Evangelist Billy Graham’s Evangelist son recently said Mormonism is not a Christian religion and President Obama is a Moslem. I have often been advised that discussing politics and religion with friends and relatives does nothing but cause trouble. That is good advice, though I have often ignored it; sometimes with regret. However, with Graham’s recent pearls of wisdom, I feel I must ignore said advice once again.
I was born in Kansas and raised in the Evangelical United Brethren church. By my teens, having arrived at a state of pseudo-intellectualism, I rejected that church’s concepts and decided to find a religion more in tune with my anticipated future as a writer of great literature. Thus, I began investigating the great religions of the world. Though I felt this was not my first life here on earth, I rejected all Wheel of Life religions and, instead, settled on Judaism. I was certain that if something was worth believing in, it was surely worth suffering for. I kept this matter to myself and, after a time, I realized that due to nerdish tendencies I had probably been shunned enough and the only suffering in my future would be for my art. I dumped all plans for Judaism. Eventually I settled on Deism, the choice of Presidents Washington and Jefferson. Deism advocates natural religion based on human reason rather than revelation, emphasizing morality, and in Washington’s time denied the interference of the Creator with the laws of the universe. That seemed intelligent enough and should be easy to comply with since there was no mention of eternal salvation or damnation, no Heaven or Hell.
Which leads me back to Kansas . . . its old-time religion, conservatism, and dogmatic Republicanism. I chose to be a Liberal and, in most cases, adopted the Democrats’ point of view. I found politics fascinating and followed the country’s political ups and downs and reversals of fortune. My favorite time was during presidential nominating conventions. The States’ delegations parades and hoo-haw, their pitiful nominations of favorite sons. The nomination of actual contenders. The rumors of back-room wheeling and dealings. And, finally, the third or fourth day, the party nominee would grace the stage. His major acts were his glorious acceptance speech and the naming of his running mate: often his most vigorous critic, but now his soul brother to the end. Then would come commercials, minimal debates, and election night . . . with exit-polling, judicious predictions by those who supposedly knew upcoming results, the waiting up till wee hours with the hope your man would win and the other side’s man would be dead meat.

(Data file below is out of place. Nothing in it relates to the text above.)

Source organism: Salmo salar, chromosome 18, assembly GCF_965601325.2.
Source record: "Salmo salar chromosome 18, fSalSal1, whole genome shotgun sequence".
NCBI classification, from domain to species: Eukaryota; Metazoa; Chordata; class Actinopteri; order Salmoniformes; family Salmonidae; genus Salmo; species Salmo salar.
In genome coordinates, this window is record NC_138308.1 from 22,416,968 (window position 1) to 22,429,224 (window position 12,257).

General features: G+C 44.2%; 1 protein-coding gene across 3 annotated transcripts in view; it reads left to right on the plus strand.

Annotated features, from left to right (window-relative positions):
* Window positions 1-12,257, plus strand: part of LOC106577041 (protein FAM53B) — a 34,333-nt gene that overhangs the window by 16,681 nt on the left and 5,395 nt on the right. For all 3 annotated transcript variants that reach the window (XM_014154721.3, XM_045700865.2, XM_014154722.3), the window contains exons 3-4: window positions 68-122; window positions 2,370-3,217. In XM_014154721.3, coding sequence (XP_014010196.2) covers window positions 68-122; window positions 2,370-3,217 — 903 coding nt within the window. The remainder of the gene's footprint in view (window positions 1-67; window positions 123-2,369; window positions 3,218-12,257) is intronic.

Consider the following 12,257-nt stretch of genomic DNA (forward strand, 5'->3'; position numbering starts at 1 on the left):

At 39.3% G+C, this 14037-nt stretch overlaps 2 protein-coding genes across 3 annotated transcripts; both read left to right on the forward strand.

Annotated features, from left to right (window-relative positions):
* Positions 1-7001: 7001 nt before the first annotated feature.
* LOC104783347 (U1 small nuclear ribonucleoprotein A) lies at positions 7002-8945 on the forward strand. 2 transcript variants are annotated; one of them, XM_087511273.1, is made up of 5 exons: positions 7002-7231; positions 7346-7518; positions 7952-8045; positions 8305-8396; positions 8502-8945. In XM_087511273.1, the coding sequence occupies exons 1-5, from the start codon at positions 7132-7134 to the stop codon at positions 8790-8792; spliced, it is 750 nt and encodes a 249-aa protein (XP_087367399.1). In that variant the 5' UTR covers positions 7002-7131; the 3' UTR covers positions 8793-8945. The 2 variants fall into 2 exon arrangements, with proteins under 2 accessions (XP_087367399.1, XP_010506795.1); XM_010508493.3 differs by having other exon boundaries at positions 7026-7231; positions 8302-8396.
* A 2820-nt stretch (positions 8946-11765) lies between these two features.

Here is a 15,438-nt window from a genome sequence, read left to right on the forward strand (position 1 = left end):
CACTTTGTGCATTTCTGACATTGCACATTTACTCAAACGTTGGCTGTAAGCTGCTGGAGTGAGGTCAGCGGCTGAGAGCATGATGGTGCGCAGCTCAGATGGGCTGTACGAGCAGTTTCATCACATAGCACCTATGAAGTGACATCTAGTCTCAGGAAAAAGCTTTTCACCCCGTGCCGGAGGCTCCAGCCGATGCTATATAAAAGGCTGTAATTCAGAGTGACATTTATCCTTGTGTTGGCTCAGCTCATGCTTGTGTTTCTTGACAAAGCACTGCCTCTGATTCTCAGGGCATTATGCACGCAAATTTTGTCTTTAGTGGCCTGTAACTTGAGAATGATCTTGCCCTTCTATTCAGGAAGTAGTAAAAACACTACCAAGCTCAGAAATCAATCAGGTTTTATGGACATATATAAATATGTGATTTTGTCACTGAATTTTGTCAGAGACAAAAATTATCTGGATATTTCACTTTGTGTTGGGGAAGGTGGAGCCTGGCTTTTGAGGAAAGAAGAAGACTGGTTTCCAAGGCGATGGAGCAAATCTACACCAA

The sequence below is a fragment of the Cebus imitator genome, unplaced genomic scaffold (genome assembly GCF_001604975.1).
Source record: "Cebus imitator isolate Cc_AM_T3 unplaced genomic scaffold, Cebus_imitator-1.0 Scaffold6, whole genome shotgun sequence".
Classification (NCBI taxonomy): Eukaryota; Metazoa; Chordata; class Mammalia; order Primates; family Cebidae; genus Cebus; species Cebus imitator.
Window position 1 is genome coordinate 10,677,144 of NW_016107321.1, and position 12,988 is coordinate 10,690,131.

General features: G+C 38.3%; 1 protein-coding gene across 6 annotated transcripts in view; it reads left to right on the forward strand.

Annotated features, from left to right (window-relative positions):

Now the only occasion of similarity is the toned down election night. We have suffered through a year of inane TV commercials ad nauseam, been punished with countless “gotcha” debates, primaries, caucuses, and, long before the convention, we will know the candidate. All the convention does is present a party platform of pledges, which is dead upon arrival and present a running mate, of whom most of us don’t give a rip. Only on two occasions have I given a rip. The first was General Curtis LeMay whose persona was defined by: “I’ve got more bombs than you and I wouldn’t mind using them.” He scared the hell out of me. The second occasion was most recent. Yes, Sarah’s political diatribe made me want to vomit and the thought of her anywhere near the White House again scared the hell out of me. There, I said it and have probably blown any rapport with some of you, or at least been a bit irritating.
So, we are not to discuss politics or religion both of which are guilty of much oppression. Both of which have caused the needless deaths of millions. The basis, or at least excuse, for all of recorded history’s wars. I ask, “What are we allowed to discuss?” The weather? No, even that is no longer safe due to the small matter of global warming: a volatile issue of debate between realists and those who keep their heads up their you know what.